My Northeastern colleague Meg Heckman has written an important thread about political endorsements by news organizations. Her starting point is the Concord Monitor's unusual decision not to endorse in the New Hampshire primary. (Heckman is a former editor at the Monitor.) Please read it and come back.
1/n Mixed feelings about the @ConMonitorNews's decision not to endorse in the #FITN primary. I'll let the political scientists discuss the impact endorsements do/don't have on election outcomes and focus instead on what this tells us about local news. https://t.co/8rpHjPlBqx— Meg Heckman (@meg_heckman) February 9, 2020
The Monitor's non-endorsement is not the only break with the past that we’ve seen in recent weeks. The New York Times chose to endorse not one but two candidates in the Democratic primaries — Elizabeth Warren and Amy Klobuchar. And that came after an unprecedented public process, with long interviews with the candidates being published online and the highlights packaged in an hour-long episode of the Times’ television show, “The Weekly.”
Last week The Boston Globe editorialized that it would not endorse anyone in the Democratic primaries until after New Hampshire, despite the paper's historical influence in the southern part of the state. Why? Because the editorial board has decided that Iowa and New Hampshire, two small states with overwhelmingly white populations, should no longer go first.
Recently my graduate ethics students — there are 10, and nine of them are international — were complaining about the superficial nature of the endless cable debates. Then I showed them "The Weekly." They were fascinated, and though they didn't think it was perfect (several expressed disdain for the what-broke-your-heart question), they thought it was a vast improvement over the debates.
More to the point, every single one of them said they thought the process would have had more value if it hadn't ended in an endorsement(s). Do the interviews. Post the transcripts. Show us the video. But don't tell us whom to vote for. Anecdotally, this tracks with what I've heard from other students in recent years.
My own view, having written many endorsements over the course of my career, is that they are of no value in high-profile contests such as president, governor or U.S. senator. Those are the races that voters follow most closely, and it's not likely that the anonymous, institutional voice of the newspaper is going to change their mind. On the other hand, endorsements can have real impact in more obscure local races such as city council or school committee. Yet such endorsements seem to have all but disappeared, probably because cash-strapped news organizations fear alienating any of their readers. (The Globe, to its credit, still does them.)
When I was reporting on the New Haven Independent for my 2013 book "The Wired City," I learned that the website couldn't endorse candidates because of its status as a nonprofit organization. The editor and founder, Paul Bass, told me that he didn't miss not being able to endorse because he trusted his audience. “It’s a fun way to make a statement, what your paper stands for,” he said. “But the way journalism is evolving, who cares?” Yet New Haven has 30 district members on its Board of Alders — 30! The Independent somehow managed to cover every contested race. Surely, though, voters would have liked a little guidance on Election Day.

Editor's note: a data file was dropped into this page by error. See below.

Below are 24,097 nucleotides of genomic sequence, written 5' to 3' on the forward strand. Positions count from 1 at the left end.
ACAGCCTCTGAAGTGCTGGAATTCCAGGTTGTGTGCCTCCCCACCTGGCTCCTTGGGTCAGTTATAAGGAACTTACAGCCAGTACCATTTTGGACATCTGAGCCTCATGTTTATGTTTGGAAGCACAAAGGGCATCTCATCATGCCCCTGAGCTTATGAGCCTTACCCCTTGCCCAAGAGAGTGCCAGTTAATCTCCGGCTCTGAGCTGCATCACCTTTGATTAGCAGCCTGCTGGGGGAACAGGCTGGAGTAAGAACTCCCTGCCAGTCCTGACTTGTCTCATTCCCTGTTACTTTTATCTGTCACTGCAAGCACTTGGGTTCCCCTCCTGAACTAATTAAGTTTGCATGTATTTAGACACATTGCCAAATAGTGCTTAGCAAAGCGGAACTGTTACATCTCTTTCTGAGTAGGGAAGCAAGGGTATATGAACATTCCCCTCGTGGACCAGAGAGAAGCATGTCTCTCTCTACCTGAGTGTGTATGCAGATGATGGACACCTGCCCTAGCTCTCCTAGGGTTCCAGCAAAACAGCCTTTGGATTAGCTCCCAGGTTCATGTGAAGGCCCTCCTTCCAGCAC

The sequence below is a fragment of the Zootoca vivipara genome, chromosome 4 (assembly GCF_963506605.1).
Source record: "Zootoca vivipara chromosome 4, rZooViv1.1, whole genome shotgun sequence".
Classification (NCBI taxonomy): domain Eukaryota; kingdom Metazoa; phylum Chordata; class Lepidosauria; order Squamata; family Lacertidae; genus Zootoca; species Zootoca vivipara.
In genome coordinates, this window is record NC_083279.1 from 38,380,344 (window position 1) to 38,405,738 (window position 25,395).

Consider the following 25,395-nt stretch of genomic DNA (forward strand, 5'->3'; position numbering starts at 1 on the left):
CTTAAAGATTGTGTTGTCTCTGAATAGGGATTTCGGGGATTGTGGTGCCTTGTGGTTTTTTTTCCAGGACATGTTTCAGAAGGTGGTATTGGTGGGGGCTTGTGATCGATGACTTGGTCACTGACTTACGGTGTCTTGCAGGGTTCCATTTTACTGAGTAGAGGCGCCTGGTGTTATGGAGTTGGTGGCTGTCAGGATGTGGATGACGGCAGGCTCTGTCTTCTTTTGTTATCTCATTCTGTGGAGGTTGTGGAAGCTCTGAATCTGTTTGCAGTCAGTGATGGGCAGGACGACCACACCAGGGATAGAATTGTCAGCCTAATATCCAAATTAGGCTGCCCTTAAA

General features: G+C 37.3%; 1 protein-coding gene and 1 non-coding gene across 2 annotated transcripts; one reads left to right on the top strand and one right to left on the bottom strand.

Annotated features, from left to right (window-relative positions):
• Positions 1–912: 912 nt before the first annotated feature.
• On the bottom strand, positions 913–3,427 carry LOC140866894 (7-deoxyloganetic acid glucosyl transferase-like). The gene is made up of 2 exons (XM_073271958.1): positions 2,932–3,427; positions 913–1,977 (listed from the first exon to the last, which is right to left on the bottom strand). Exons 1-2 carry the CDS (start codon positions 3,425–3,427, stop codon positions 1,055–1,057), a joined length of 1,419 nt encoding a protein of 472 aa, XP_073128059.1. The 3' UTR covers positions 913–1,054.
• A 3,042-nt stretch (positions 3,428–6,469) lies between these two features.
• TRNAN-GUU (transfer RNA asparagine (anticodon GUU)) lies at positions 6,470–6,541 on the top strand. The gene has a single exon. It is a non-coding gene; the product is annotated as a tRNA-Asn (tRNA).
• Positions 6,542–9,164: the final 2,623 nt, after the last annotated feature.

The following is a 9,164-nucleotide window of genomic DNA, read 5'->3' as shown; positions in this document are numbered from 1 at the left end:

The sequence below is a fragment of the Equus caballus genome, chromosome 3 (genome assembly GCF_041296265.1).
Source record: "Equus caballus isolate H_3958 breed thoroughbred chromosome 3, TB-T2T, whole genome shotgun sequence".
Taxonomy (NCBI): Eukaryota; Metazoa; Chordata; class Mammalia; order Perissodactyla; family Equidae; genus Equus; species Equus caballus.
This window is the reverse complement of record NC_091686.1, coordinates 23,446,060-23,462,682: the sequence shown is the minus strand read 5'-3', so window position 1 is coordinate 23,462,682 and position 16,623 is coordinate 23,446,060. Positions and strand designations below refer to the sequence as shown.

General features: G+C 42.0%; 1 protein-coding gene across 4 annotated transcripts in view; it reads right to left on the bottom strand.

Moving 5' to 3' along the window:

As I wrote in “The Wired City” and, more recently, for WGBH News, the rule that nonprofit news organizations can’t endorse was not handed down in tablets from the Founders. Rather, it was rooted in a corrupt act by Lyndon Johnson when he was Senate majority leader in the 1950s.
The notion that news organizations should lose part of their First Amendment freedoms in order to qualify for a tax break is offensive. And, as Meg notes, it's going to become more of an issue with an increasing number of news organizations seeking nonprofit status. The Salt Lake Tribune, for instance, has received approval from the IRS to go nonprofit — and now, as a major regional newspaper, it will have to refrain from endorsing candidates.
It may be that support for endorsements is generational. I don't think younger people trust the idea of an institution weighing in on whom we should support at the polls. And there's no reason why they should. Soliciting op-eds on behalf of the various candidates — as the Globe has been doing — may represent a better approach. There are other steps that could be taken, such as publishing issues grids and summaries about each candidate and keeping them in a prominent place online. In her thread, Meg suggests a “citizens’ editorial board” to handle endorsements.
And tradition may not be as deep-rooted as we like to think. As the authors J. Anthony Lukas ("Common Ground") and Louis Lyons ("Newspaper Story") have both written, in 1896 the Globe's owner, Gen. Charles Taylor, refused to endorse in the presidential race because he loathed the populist William Jennings Bryan but didn't want to alienate his mostly Democratic readers. The Globe did not endorse again until 1967, when it supported Kevin White in the Boston mayoral race over his opponent, Louise Day Hicks, a throwback who was fighting against school desegregation.
Somehow the Globe managed to survive all those years without endorsing anyone. So perhaps we should consider that, like so many traditions, newspaper endorsements have outlived their usefulness.
Finally: Meg has written a wonderful biography of Nackey Scripps Loeb, who followed her notorious husband Bill as publisher of the Manchester Union Leader. Here's an excerpt, published Friday in Politico Magazine.
WGBH News contributor Dan Kennedy’s blog, Media Nation, is online at dankennedy.net.